Discussion: Juvenile nasal angiofibromas are benign, vascular tumors that classically occur in young males presenting with epistaxis. The tumors arise from the sphenopalatine foramen and extend into the posterior nasal cavity and pterygopalatine fossa. Furthermore, juvenile nasal angiofibromas often erode bone of the medial pterygoid plate, which can be depicted on CT. On MRI, flow voids and intense contrast enhancement are typical. The lesions can be amenable to embolization prior to surgery.

Rhabdomyosarcomas are among the most common pediatric head and neck malignancies and can appear as destructive soft tissue tumors.

Encephaloceles are herniations of brain tissue along with variable amounts of cerebrospinal fluid. MRI is useful for depicting the intracranial connections.

Chondrosarcomas are unusual in the sinonasal region and appear as soft tissue tumors with calcified matrix and may erode or remodel the sinus walls.

Reference: Lloyd G, Howard D, Lund VJ, et al. Imaging for juvenile angiofibroma. J Laryngol Otol 2000;114(9):727-730.



8 Which is the most likely diagnosis based on the image below?






Image courtesy of Dr. Jason Johnson.


A. Nasopharyngeal carcinoma

B. Nasal polyposis

C. Esthesioneuroblastoma

D. Inverted papilloma

View Answer

8 Answer C. Esthesioneuroblastoma.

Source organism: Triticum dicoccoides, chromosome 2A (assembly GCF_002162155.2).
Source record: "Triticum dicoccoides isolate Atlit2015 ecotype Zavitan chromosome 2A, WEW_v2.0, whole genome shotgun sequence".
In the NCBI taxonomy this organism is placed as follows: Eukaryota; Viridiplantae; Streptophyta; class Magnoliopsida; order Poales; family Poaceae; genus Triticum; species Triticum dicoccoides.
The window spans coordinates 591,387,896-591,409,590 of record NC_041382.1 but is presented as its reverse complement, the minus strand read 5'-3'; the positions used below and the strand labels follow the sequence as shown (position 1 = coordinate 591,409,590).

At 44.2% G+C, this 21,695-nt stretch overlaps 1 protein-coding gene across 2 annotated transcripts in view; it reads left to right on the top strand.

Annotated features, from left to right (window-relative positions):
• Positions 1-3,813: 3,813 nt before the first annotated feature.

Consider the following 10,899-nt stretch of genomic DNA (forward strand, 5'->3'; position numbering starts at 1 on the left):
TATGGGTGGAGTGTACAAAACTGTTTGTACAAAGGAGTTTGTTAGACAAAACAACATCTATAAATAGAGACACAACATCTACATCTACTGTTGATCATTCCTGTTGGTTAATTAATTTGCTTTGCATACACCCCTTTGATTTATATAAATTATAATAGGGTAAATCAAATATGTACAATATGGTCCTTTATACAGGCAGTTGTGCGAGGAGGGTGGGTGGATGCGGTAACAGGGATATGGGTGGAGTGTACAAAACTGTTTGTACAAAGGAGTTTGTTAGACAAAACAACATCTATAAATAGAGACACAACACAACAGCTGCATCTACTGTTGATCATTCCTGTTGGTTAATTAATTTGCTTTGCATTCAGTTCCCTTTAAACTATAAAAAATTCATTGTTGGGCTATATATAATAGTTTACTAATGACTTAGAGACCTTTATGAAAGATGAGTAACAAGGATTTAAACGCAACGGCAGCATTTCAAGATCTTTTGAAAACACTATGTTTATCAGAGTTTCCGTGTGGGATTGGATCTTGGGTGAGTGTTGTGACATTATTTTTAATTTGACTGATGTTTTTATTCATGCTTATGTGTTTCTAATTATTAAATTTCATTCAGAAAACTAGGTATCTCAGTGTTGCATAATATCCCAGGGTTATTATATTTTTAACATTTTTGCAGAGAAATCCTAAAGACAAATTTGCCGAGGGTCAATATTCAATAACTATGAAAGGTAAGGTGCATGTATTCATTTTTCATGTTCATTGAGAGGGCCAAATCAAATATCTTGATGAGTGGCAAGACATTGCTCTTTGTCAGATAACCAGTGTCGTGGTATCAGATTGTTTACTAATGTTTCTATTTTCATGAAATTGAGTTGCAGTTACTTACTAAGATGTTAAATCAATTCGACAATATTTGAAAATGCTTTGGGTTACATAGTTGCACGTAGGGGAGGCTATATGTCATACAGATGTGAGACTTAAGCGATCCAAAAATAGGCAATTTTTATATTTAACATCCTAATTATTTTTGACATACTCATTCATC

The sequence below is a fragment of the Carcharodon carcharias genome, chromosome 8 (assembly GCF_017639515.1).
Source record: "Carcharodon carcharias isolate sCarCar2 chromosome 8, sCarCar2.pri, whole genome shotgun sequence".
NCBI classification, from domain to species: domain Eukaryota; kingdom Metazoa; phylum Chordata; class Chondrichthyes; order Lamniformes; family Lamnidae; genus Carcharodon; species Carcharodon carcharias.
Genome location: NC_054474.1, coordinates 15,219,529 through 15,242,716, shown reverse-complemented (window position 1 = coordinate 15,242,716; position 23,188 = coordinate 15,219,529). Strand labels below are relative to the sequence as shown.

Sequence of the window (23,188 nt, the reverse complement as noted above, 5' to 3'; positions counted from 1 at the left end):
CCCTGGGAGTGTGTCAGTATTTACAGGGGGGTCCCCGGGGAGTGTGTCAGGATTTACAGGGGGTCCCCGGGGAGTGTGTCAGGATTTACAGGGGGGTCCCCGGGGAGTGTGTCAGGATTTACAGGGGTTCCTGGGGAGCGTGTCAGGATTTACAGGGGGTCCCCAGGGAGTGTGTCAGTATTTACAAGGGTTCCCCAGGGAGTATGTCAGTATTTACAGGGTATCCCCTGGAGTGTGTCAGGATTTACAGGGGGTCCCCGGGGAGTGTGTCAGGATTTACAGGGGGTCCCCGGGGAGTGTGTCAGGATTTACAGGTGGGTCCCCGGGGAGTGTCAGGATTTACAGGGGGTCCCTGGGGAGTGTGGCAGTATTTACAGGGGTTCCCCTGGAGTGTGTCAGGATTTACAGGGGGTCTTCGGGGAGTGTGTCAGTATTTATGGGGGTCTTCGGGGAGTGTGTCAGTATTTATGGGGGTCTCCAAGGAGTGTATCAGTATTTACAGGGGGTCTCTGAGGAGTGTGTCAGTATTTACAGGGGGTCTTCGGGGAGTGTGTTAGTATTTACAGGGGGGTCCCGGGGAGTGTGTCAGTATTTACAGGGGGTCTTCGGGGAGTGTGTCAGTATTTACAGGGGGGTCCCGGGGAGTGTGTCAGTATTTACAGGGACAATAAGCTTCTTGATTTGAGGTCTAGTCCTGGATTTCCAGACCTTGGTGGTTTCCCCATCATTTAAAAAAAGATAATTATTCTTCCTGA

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Imaging Findings: Coronal T2-weighted MRI shows a bulky sinonasal tumor with intracranial extension and associated cysts along the intracranial margin (arrows).

Discussion: Esthesioneuroblastoma (ENB), is a malignant tumor of neural crest origin, and arises from the olfactory epithelium of the superior nasal cavity. It has a bimodal age of presentation in the second and sixth decades. On CT, it presents as soft tissue mass in the nasal vault, often with bony destruction. MRI is superior to define the extent of tumor intracranially and to differentiate tumor from entrapped secretions. The presence of cysts along the intracranial margin of a sinonasal mass is highly suggestive of esthesioneuroblastoma.

Nasal polyposis is associated with allergic rhinitis and can appear as multiple mass lesions with peripheral enhancement due to inflamed mucosa.

Nasopharyngeal carcinoma is often associated with EBV infection, more commonly occurs in adults, and typically arises from the fossa of Rosenmuller.

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Oct 7, 2018 | Posted by in NEUROLOGICAL IMAGING | Comments Off on Nose and Paranasal Sinuses